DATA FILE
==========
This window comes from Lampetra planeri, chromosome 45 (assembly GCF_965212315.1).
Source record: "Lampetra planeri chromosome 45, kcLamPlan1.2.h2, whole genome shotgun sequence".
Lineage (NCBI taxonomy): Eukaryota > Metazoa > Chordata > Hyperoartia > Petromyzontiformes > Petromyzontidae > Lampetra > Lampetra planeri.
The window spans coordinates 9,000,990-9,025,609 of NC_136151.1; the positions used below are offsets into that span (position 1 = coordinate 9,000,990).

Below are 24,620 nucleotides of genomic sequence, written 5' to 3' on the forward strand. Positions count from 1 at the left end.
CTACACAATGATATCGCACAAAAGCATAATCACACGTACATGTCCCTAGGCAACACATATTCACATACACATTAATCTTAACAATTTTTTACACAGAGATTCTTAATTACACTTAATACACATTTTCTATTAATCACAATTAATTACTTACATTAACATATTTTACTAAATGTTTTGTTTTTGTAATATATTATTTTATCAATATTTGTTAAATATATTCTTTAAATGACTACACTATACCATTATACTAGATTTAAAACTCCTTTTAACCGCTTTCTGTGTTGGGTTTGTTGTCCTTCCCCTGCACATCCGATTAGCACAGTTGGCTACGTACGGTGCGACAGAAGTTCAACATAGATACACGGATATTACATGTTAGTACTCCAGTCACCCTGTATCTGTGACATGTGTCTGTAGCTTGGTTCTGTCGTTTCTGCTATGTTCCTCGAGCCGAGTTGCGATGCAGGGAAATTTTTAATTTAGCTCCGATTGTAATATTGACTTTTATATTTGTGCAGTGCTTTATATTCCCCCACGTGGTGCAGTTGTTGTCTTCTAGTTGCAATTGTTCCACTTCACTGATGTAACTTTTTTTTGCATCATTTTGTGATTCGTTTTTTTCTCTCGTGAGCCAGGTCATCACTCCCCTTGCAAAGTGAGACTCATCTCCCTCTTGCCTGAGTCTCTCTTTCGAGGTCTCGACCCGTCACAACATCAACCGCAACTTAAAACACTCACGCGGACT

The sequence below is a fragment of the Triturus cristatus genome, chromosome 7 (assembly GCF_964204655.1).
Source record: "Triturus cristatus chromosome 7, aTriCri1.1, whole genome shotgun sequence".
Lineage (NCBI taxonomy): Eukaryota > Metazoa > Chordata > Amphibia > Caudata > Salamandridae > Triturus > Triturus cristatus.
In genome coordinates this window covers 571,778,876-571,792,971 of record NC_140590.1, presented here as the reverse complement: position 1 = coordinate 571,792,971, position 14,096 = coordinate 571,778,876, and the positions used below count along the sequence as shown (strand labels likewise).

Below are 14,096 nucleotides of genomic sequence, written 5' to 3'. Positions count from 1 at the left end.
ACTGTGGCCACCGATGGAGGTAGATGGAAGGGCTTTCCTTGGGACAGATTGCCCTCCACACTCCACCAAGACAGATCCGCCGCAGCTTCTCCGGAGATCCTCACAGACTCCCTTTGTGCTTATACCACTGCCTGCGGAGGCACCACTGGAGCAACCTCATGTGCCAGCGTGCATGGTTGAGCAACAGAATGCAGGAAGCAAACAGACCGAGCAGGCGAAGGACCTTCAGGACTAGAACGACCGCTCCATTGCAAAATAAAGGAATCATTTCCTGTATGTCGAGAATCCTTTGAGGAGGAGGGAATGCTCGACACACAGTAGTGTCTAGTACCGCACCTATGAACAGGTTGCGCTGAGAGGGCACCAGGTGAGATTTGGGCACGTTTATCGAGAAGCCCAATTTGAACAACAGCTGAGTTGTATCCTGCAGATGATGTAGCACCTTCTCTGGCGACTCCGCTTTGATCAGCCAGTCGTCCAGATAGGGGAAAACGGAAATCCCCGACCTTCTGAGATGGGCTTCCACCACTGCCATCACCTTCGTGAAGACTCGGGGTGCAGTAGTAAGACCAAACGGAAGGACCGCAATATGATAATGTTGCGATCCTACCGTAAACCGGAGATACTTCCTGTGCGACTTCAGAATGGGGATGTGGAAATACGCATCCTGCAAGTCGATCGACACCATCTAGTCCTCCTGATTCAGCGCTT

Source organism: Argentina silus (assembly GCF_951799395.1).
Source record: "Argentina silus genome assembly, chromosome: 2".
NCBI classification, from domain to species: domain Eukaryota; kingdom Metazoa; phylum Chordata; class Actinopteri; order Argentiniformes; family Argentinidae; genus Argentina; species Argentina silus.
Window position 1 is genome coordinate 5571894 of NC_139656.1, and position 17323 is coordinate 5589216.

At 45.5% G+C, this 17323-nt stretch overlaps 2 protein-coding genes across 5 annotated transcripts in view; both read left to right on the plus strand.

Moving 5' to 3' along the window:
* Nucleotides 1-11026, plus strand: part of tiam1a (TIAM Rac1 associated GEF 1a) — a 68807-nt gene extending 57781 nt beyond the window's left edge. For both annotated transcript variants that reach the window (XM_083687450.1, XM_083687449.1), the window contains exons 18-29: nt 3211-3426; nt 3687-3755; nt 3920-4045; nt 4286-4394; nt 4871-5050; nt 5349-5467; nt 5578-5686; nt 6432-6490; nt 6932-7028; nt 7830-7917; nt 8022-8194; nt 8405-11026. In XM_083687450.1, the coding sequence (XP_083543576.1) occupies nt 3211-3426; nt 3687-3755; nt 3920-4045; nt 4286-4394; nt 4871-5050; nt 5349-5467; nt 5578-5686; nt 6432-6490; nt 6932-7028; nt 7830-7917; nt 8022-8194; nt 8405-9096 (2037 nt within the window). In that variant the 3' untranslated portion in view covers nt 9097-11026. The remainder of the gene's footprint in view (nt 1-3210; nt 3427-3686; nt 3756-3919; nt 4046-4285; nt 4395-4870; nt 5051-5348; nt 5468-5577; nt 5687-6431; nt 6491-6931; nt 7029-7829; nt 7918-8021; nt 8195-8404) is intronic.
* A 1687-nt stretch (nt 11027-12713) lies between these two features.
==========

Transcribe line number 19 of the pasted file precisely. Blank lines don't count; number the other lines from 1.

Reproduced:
* Nucleotides 1-11026, plus strand: part of tiam1a (TIAM Rac1 associated GEF 1a) — a 68807-nt gene extending 57781 nt beyond the window's left edge. For both annotated transcript variants that reach the window (XM_083687450.1, XM_083687449.1), the window contains exons 18-29: nt 3211-3426; nt 3687-3755; nt 3920-4045; nt 4286-4394; nt 4871-5050; nt 5349-5467; nt 5578-5686; nt 6432-6490; nt 6932-7028; nt 7830-7917; nt 8022-8194; nt 8405-11026. In XM_083687450.1, the coding sequence (XP_083543576.1) occupies nt 3211-3426; nt 3687-3755; nt 3920-4045; nt 4286-4394; nt 4871-5050; nt 5349-5467; nt 5578-5686; nt 6432-6490; nt 6932-7028; nt 7830-7917; nt 8022-8194; nt 8405-9096 (2037 nt within the window). In that variant the 3' untranslated portion in view covers nt 9097-11026. The remainder of the gene's footprint in view (nt 1-3210; nt 3427-3686; nt 3756-3919; nt 4046-4285; nt 4395-4870; nt 5051-5348; nt 5468-5577; nt 5687-6431; nt 6491-6931; nt 7029-7829; nt 7918-8021; nt 8195-8404) is intronic.